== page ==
Friday, November 25, 2011

Frankenstein and the Four Bird Roast

We were sitting around idly the other night watching a Bushtucker Trial on I’m a Celebrity... and waiting for the adverts to come on, when all of a sudden the parallel paths of fantasy and reality took a ghastly wrong turning and became inextricably linked.

One minute a D-list celebrity was chomping on some of the less savoury parts of a camel.

The next moment, one of the supermarkets was trying to persuade us of the virtues of something called a Four-Bird Roast.

Now the Four-Bird Roast, it would appear, is going be the Big Thing this Christmas.

Imagine if you will (or even if you won’t) a tightly pressed sandwich of four different species of avian flesh; a Frankensteinian layer cake of formerly feathered protein.

Never mind the common-or-garden three-bird jobby offered by other supermarkets. This, we are asked to believe, is true celebrity fare: neatly packaged and ready to take pride of place on your very own festive table.

We aren’t told which particular birds have been sacrificed: turkey and chicken are natural shoe-ins, but what then? Duck, maybe, or goose? Swan hardly seems likely: auk, puffin, grebe or avocet even less so.

Sir David Attenborough would have a thing or two to say about that.

They’ve done a similar thing with razors, incidentally. There was a time you could only buy single blades. Then it was twin blades, then three, then four.

And these days no self-respecting fella would scrape his cheeks with anything less than a five-blader.

The logical conclusion will be a razor with so many blades that you’d have to be an Olympic weightlifter to get it anywhere near your face.

But once you got it up there, it would only take one delicate stroke to remove every last bit of stubble.

Back to those food ads, though. Because hot on the heels of the four-bird roast comes a new and rather disturbing promotion for Colman’s gravy paste.

In which a glossy brown, animated ox is squeezed from a tube, boogies around a kitchen table to the strains of I Like The Way (You Moo) and then leaps in to a gravy boat. From which it is promptly poured out on to a plate of meat and two veg.

Dear advertisers, please take note. We Brits don’t actually like to think to carefully about where our food comes from. Just as the Victorians covered up furniture legs with drapes to preserve their modesty, we like our comestibles to be presented attractively, but demurely.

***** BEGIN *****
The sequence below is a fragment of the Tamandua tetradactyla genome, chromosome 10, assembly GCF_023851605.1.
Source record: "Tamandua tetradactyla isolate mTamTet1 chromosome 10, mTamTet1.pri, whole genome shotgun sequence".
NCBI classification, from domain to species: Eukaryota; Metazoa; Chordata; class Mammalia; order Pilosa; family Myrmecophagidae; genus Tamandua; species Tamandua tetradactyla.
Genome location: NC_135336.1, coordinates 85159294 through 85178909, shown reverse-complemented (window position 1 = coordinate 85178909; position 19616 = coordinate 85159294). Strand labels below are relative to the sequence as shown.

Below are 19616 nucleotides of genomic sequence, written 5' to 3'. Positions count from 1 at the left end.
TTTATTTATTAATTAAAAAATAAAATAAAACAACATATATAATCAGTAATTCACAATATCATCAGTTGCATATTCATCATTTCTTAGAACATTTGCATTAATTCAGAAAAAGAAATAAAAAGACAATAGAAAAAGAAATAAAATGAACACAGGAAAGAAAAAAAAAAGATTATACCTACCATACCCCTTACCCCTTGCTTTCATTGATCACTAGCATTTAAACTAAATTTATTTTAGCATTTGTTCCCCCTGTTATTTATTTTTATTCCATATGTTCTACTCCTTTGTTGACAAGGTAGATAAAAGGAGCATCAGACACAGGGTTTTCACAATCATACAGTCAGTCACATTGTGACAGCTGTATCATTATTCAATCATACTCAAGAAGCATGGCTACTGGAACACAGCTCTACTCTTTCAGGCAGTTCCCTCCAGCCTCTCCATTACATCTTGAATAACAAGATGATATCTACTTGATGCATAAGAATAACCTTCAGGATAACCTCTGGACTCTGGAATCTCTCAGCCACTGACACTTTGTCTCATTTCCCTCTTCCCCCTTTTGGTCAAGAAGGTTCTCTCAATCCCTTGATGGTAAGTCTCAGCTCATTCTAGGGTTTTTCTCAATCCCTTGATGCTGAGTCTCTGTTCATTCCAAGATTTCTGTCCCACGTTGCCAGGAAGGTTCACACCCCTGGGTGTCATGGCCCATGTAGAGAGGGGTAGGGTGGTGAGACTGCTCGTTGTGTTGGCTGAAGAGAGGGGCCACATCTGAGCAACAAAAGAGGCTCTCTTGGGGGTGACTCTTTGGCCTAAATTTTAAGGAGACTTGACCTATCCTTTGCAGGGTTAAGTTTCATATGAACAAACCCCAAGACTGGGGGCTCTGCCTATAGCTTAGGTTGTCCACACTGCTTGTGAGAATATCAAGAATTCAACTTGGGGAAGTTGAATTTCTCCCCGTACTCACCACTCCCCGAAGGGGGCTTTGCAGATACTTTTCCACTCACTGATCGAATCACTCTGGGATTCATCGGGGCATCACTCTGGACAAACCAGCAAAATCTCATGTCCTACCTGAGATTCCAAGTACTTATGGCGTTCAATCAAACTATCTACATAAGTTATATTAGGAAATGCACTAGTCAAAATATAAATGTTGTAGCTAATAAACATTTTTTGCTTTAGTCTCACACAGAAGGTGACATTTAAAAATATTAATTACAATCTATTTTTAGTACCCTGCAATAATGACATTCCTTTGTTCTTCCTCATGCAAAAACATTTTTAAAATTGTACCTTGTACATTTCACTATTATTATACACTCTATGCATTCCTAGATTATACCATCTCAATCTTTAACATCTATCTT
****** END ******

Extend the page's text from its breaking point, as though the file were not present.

And while we're at it, we'd rather our mince pies tasted like mince pies. And not like Christmas trees, whatever fancy-flavoured icing sugar Heston Blumenthal may be promoting this festive season.

That’s why we cringe at the thought of a Bushtucker Trial. That’s why the Four Bird Roast tweaks and pulls at the dust sheets that normally cover the murkier corners of our imaginations.

And that’s why – although you can find a statue of a merry-looking pig dressed as a chef outside every self-respecting pork butchers in France – when a bull starts dancing around on a British TV screen persuading us to eat it in the form of gravy, we get all rather squeamish and have to go for a little lie-down.

Thursday, November 17, 2011

Guaranteed trouble

Sometimes it seems like the world in general, and your bit of it in particular, is out to get you.

This week is a prime example. So if you’ve started reading this blog in expectation of the usual frothy blend of dry humour, barbed witticisms and perceptive insights into 20th-century life then you are seriously advised to swallow your disappointment and stop reading right now.

Because sometimes one just has to have a bit of a grumble. And this is one of those times.

First off, Dixon Junior’s mobile phone wouldn’t turn on. We only bought it in March, so muggins here naïvely assumed that the first step might be to take it back to the Orange shop for repairs or replacement.

But shop assistant number one is having none of this. “Plug it into your computer, mate, and run the setup wizard.” What, even if the computer is an Apple Mac? “Yeah, it works for my sister.”

Maybe it does. But not for us. The phone stays resolutely stuck on the Orange logo.

Back to the Orange shop. Assistant number one lurks around looking guilty, while assistant number two does at least examine the phone, ascertains that it isn’t working, and directs us to the Orange helpdesk.

Who explain that because we bought the phone from that very same Orange shop more than six months ago, it is no longer covered by the Orange guarantee. Notwithstanding the fact that it’s an Orange-branded handset on an Orange contract.